“It does seem odd that President Trump falls through the cracks, in a way,” Mitchell conceded. But, he insisted, that’s what the language of the amendment requires.

Is the presidency covered?

Jackson raised a related question: Is the presidency one of the offices the amendment bars an insurrectionist from holding?

The opening words of Section 3 list the specific offices from which an insurrectionist would be barred, she noted. It includes senator, representative and member of the electoral college but never mentions the president. Perhaps that was deliberate, because the writers of the 14th Amendment were mostly focused on preventing “the South from rising again” by keeping former Confederates out of Congress and state offices, she said.

At minimum, the language has “ambiguity,” she said. The court could interpret that ambiguous language to allow voters to make their own decisions.

Is it too early?

Mitchell pressed one other argument that appeared to interest some justices: The amendment says insurrectionists cannot “hold any office” but doesn’t say they can’t run for one.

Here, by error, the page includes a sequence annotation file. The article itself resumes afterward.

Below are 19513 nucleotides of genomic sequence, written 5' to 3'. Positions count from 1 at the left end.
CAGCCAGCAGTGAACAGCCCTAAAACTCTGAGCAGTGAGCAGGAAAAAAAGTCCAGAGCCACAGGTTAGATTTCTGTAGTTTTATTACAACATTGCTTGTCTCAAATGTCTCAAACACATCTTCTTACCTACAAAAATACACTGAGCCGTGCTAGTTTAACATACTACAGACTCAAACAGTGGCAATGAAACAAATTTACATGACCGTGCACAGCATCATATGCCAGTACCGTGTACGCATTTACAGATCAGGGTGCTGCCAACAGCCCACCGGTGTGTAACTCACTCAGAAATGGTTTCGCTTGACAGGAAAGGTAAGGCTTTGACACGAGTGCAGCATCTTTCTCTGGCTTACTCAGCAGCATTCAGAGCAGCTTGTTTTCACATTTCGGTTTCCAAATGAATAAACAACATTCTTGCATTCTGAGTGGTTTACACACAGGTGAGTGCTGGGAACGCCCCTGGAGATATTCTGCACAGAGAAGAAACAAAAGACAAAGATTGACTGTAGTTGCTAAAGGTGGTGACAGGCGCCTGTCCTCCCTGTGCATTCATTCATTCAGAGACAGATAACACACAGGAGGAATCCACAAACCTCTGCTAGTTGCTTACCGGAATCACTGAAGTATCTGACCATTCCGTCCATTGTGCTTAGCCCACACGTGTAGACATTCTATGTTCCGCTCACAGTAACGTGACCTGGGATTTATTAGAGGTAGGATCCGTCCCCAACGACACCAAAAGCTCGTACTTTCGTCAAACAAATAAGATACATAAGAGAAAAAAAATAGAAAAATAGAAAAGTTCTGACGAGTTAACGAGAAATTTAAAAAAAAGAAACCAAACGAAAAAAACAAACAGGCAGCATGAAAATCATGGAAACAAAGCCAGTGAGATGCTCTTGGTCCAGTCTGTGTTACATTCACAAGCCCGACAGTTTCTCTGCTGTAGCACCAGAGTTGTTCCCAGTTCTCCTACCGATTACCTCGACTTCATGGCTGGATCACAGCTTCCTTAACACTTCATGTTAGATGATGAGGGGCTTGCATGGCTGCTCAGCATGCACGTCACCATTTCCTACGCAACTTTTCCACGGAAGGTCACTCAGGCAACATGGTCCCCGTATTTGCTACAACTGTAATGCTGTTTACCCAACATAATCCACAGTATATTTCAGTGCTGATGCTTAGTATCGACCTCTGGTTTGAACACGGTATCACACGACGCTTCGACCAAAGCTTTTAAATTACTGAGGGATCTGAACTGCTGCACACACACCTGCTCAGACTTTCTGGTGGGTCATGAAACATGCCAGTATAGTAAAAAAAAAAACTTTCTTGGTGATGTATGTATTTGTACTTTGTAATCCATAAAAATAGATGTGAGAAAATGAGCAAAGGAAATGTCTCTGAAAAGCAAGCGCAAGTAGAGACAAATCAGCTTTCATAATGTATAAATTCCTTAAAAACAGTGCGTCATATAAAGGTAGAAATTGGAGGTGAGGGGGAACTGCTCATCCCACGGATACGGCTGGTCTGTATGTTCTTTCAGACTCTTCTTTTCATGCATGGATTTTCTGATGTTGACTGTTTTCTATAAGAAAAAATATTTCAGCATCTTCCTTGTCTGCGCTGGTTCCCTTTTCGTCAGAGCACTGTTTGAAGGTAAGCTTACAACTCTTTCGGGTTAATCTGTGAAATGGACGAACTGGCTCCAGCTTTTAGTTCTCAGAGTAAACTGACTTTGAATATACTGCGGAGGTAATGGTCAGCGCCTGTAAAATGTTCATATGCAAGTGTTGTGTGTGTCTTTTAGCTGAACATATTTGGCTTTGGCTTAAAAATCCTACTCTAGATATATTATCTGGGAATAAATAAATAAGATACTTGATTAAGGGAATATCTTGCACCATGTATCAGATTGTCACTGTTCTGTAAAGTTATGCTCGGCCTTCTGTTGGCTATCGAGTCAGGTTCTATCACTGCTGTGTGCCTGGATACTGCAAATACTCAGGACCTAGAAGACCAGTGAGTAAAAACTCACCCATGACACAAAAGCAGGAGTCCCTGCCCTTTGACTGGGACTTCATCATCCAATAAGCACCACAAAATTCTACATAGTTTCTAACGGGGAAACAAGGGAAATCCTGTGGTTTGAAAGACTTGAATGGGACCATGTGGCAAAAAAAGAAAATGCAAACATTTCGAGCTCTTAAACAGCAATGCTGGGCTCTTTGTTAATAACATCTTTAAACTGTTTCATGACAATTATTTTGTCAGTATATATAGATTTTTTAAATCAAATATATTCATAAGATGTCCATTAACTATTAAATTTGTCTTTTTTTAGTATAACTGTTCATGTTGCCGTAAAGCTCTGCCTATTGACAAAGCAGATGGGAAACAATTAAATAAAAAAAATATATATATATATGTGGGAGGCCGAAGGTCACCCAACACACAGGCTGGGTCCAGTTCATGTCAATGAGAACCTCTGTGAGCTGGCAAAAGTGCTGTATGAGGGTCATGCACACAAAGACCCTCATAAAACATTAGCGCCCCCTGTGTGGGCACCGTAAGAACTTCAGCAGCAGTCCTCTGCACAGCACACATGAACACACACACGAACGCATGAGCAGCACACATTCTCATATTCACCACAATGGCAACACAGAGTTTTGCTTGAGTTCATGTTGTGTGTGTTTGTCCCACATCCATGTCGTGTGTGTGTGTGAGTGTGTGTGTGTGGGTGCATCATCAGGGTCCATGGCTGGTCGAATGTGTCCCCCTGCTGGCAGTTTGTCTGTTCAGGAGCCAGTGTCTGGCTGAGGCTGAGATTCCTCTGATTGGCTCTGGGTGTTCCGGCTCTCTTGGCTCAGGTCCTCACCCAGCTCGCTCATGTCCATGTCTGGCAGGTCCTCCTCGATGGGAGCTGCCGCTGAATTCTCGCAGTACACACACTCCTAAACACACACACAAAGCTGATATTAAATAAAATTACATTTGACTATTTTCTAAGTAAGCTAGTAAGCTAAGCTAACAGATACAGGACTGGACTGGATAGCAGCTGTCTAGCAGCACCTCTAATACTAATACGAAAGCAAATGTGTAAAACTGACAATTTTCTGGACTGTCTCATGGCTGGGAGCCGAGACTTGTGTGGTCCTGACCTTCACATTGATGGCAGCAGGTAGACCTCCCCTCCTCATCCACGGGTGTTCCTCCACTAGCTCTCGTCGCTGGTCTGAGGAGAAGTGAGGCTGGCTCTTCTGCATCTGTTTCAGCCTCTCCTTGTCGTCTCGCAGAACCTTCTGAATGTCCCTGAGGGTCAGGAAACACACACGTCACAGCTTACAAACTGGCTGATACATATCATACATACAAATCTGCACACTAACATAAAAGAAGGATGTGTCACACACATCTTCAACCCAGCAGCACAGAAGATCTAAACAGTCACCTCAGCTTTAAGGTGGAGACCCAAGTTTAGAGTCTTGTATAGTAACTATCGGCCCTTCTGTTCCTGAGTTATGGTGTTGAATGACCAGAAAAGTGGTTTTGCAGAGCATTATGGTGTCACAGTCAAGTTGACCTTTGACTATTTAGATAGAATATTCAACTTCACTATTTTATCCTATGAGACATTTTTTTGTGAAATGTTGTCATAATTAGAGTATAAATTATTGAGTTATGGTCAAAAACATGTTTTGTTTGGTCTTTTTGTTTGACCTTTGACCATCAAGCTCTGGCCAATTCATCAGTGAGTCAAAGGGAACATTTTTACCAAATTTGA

That’s important, because Congress could vote before Inauguration Day to lift the disqualification. By barring Trump from the ballot, Colorado would, in effect, preempt his right to ask Congress for amnesty, he said.

When the justices convene Friday to discuss the case behind closed doors, they’ll see whether they can consolidate behind one of those arguments. They’re under pressure to act quickly, because the presidential campaign is well underway. If they can produce a unanimous ruling, it might lower the partisan temperature of an inflamed election year.